Thousands of Iraqis loyal to firebrand Shia cleric Moqtada Al-Sadr took to the streets in the capital Baghdad yesterday to demonstrate against the Iraqi High Electoral Commission, demanding its dissolution and the prevention of the return to power of former premier Nouri Al-Maliki.
“The electoral commission in its current form is unviable,” protester Murad Al-Yaseri told Turkish state-owned Anadolu Agency.
“It is beholden to political parties,” he added. “It is incapable of overseeing impartial elections.”
Protesters gathered outside the capital’s heavily fortified Green Zone, demanding the establishment of a new electoral commission “untainted by political affiliations”.
Security forces, meanwhile, closed the main entrance of the Green Zone – home to numerous government buildings and foreign diplomatic missions – while riot police were deployed along adjacent roads.
The protesters raised slogans of “Yes to Iraq” and “We want to change the Electoral Commission and electoral law”. Apart from that, Al Jazeera also cited demonstrators as saying that they wished to “cut off the road [to power] against former Prime Minister Nouri Al-Maliki.”
Although Al-Maliki is a Shia politician criticised for his sectarianism, he is backed by Iran to a greater degree than Al-Sadr, leading to no love lost between the two. During his premiership, and with the help of the United States’ occupation forces, he also cracked down on Al-Sadr’s men in Basra in 2008, leading to hundreds of Al-Sadr’s Mahdi Army militia to be killed.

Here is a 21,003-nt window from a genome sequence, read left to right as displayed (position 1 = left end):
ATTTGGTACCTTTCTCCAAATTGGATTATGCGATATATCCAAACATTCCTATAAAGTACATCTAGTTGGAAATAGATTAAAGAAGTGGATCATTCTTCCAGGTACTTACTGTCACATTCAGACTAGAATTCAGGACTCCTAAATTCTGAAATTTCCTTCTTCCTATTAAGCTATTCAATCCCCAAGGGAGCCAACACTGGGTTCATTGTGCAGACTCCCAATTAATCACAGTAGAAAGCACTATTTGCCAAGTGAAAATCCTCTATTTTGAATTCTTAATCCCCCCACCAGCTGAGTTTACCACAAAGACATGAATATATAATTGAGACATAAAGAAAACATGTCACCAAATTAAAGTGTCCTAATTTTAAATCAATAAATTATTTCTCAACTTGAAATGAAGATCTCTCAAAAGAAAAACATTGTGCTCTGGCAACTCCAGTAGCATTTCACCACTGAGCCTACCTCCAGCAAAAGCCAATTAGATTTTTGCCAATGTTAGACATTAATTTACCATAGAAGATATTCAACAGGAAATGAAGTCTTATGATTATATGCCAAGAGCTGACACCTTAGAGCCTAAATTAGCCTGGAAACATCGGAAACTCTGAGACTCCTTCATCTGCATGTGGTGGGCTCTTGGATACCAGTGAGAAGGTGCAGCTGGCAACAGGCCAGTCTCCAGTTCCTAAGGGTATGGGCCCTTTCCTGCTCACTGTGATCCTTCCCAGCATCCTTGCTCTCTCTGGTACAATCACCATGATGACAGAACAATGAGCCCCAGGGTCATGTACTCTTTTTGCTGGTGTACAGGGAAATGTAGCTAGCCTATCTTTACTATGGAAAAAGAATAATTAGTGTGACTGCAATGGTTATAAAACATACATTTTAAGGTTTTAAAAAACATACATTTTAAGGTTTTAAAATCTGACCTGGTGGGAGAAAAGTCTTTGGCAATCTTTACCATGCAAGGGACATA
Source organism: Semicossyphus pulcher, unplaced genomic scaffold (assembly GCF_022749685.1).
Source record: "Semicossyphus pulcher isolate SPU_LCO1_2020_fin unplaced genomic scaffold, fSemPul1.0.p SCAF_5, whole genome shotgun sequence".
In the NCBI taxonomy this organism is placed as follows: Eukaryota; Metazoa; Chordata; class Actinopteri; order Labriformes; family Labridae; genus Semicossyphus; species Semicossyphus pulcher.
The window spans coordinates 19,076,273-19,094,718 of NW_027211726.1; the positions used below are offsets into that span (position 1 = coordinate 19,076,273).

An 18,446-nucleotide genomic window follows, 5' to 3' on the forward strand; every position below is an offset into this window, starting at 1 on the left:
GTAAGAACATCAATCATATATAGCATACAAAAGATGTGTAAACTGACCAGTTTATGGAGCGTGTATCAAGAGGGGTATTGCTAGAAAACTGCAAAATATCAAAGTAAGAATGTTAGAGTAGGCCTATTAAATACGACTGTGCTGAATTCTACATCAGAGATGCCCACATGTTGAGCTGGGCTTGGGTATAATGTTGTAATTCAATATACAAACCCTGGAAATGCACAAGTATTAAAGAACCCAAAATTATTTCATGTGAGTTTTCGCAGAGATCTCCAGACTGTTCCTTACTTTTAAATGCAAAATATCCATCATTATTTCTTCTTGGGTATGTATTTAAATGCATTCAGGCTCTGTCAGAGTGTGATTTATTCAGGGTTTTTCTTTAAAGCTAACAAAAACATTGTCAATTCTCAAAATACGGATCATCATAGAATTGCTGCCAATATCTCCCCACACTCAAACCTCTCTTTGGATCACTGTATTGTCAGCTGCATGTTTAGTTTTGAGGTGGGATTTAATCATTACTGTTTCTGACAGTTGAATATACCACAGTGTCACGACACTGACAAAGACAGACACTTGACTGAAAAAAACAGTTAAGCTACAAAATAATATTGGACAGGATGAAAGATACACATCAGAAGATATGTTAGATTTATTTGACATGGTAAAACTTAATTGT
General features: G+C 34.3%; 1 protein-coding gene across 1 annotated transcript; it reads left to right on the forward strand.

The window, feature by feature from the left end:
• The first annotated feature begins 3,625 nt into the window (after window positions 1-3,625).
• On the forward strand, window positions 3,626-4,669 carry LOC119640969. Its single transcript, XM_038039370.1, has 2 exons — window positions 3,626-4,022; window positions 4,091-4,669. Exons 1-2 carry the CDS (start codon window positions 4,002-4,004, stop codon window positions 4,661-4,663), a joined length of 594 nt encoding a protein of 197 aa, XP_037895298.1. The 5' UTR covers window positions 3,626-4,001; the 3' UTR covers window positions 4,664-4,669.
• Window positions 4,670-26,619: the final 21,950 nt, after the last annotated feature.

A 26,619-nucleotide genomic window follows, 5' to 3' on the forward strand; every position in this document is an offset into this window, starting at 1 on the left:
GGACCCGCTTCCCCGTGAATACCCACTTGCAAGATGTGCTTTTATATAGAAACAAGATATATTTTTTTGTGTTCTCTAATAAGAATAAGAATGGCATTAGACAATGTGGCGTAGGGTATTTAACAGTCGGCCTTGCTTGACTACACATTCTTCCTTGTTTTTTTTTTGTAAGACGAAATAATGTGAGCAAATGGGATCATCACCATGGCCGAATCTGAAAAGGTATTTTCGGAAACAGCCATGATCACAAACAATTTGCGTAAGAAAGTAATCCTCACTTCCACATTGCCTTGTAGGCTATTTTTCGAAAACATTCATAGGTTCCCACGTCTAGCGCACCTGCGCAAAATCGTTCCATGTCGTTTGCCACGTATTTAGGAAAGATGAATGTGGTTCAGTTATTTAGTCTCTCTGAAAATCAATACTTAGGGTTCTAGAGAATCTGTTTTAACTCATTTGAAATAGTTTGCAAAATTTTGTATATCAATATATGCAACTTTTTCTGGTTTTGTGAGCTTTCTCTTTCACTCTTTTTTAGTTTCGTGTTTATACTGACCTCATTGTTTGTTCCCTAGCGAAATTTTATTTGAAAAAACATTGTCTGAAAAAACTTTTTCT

Al-Sadr has warned that he and his supporters would take “escalatory measures” if their demand was not met. Last year, they stormed the Iraqi parliament and vandalised it.
Iraqi legislative elections are slated for April of next year.
For the past year, Al-Sadr’s supporters have staged numerous protests in Baghdad in an effort to pressure Prime Minister Haider Al-Abadi to appoint a government of “technocrats” that they say will ensure that Baghdad would be untainted by corruption or sectarian affiliations.
In mid-2015, parliament approved a sweeping raft of reforms ostensibly aimed at meeting popular demands to eliminate government corruption and streamline state bureaucracy, but these reforms were either not adopted or were blocked by political wrangling and disagreement.